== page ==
I know lots of people who say that when it comes to all things parenting, shut the books and just follow your instinct. I agree to an extent. I think we’ve got to be mindful about what we dwell on – does what we’re hearing ring true to us or does it make us unduly anxious? But I don’t think that means we shouldn’t read. Books make it possible for valuable knowledge to be passed across generations and cultures. They can challenge us to sort out instinct from social conditioning, which can sometimes feel like the same thing. They can tell us something new about something as ancient as birth. Certainly, that’s what I discovered in Dominique Sakoilsky’s Seven Secrets of a Joyful Birth.
Calling itself “The guide to preparing emotionally and psychologically for birth and early parenting your way”, Seven Secrets is not a prescription for a natural birth. It’s not a list of this, this and this and it’ll all be just fine. Instead, it’s a call to get to know yourself deeply and enjoy freedom, perhaps for the first time. It’s a radical point from which to start your parenting journey.
I have to say that at first it kind of grated on me. Dominique speaks in a vocabulary that’s so different to mine. Finally, I put the book down and asked myself what the problem really was. What was holding me back from being open to what it offered? Then it became apparent: I wasn’t sure that I believed that my emotional and psychological health could really impact on my pregnancy and birth, though I knew it doubtlessly did my parenting. And that made me wonder what I was so afraid of. Why was I so reluctant to face myself?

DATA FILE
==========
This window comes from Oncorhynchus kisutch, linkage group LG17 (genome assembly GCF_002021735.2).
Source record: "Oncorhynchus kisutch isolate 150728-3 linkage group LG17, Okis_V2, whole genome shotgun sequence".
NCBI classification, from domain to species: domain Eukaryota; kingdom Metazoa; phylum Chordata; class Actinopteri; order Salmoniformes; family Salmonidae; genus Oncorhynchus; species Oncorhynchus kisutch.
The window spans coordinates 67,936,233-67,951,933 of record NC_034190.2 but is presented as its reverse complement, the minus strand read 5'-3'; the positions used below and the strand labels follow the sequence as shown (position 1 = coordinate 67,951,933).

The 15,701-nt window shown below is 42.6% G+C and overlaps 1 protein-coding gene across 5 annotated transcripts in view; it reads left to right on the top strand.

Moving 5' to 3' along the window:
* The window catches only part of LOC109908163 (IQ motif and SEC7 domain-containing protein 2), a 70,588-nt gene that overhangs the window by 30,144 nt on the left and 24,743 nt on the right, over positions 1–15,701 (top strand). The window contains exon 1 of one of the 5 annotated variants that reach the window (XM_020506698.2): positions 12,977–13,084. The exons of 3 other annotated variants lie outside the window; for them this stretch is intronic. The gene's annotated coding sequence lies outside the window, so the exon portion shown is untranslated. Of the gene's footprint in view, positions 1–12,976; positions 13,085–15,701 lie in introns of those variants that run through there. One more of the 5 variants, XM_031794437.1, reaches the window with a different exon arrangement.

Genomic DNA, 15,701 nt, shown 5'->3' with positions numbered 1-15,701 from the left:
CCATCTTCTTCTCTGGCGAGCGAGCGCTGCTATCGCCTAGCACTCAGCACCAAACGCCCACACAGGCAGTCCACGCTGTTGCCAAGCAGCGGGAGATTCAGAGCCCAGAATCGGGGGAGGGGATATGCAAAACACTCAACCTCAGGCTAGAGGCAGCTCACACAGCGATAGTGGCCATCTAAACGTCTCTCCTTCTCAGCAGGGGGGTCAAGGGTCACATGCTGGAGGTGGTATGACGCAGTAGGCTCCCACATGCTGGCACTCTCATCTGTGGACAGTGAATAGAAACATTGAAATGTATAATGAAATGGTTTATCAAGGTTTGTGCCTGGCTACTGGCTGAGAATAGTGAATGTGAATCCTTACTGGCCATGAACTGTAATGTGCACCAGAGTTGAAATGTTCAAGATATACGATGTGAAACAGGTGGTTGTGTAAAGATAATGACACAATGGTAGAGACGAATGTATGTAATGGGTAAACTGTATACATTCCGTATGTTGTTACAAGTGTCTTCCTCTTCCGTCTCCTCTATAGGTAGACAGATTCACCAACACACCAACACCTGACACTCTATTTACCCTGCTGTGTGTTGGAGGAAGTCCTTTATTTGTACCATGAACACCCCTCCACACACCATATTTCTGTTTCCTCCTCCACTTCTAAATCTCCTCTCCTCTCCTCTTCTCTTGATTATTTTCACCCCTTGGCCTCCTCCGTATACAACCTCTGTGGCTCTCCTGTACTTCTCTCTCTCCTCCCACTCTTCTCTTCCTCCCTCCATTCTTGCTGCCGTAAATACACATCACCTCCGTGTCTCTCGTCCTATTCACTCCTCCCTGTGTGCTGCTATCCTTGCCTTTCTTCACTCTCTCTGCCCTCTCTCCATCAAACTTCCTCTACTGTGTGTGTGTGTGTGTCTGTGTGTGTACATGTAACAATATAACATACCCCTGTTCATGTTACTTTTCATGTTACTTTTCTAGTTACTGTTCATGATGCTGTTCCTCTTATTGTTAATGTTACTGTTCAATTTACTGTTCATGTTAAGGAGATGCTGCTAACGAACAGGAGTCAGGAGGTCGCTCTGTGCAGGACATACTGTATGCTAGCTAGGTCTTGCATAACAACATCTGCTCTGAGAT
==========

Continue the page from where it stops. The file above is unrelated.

We birth how we live and we live how we birth, and our attitudes, beliefs and level of self-understanding are all integral to this.
So, I read on, allowing myself to accept my vulnerability, to notice the softening which happens in pregnancy and to consider that this could be a unique opportunity to take a huge step towards real change in my life – and I’m not even just talking about welcoming a new baby. I couldn’t have read this book at a better time. A number of difficult things have been happening in my personal life and I’ve been challenged to find new ways of meeting them, to put boundaries in place and to choose healthy relationships.
Bit by bit, I saw that there’s a lot of rubbish I’ve come into parenting with and I can see how it has affected all of us. I kind of always knew that but I think I’ve just been too busy to actually do something about it. That and I just didn’t have a clue where to begin. Seven Secrets is a beautiful invitation to let go, to repair and to heal.
And yes, you do find actual information about pregnancy and birth. She talks about perinatal massage, takes you through visualisations and yoga techniques. All of that is very useful but for me, the journey through seven words “No”, “Hello”, “Thank You”, “Goodbye”, “Please”, “Sorry”, “Yes” was just so necessary, so timely.
Dominique Sakoilsky, the co-founder of Relaxed Birth and Parenting, sent me her book to review on this here blog. I honestly didn’t think I’d like it but it’s proven to be one of the most useful things I could have read.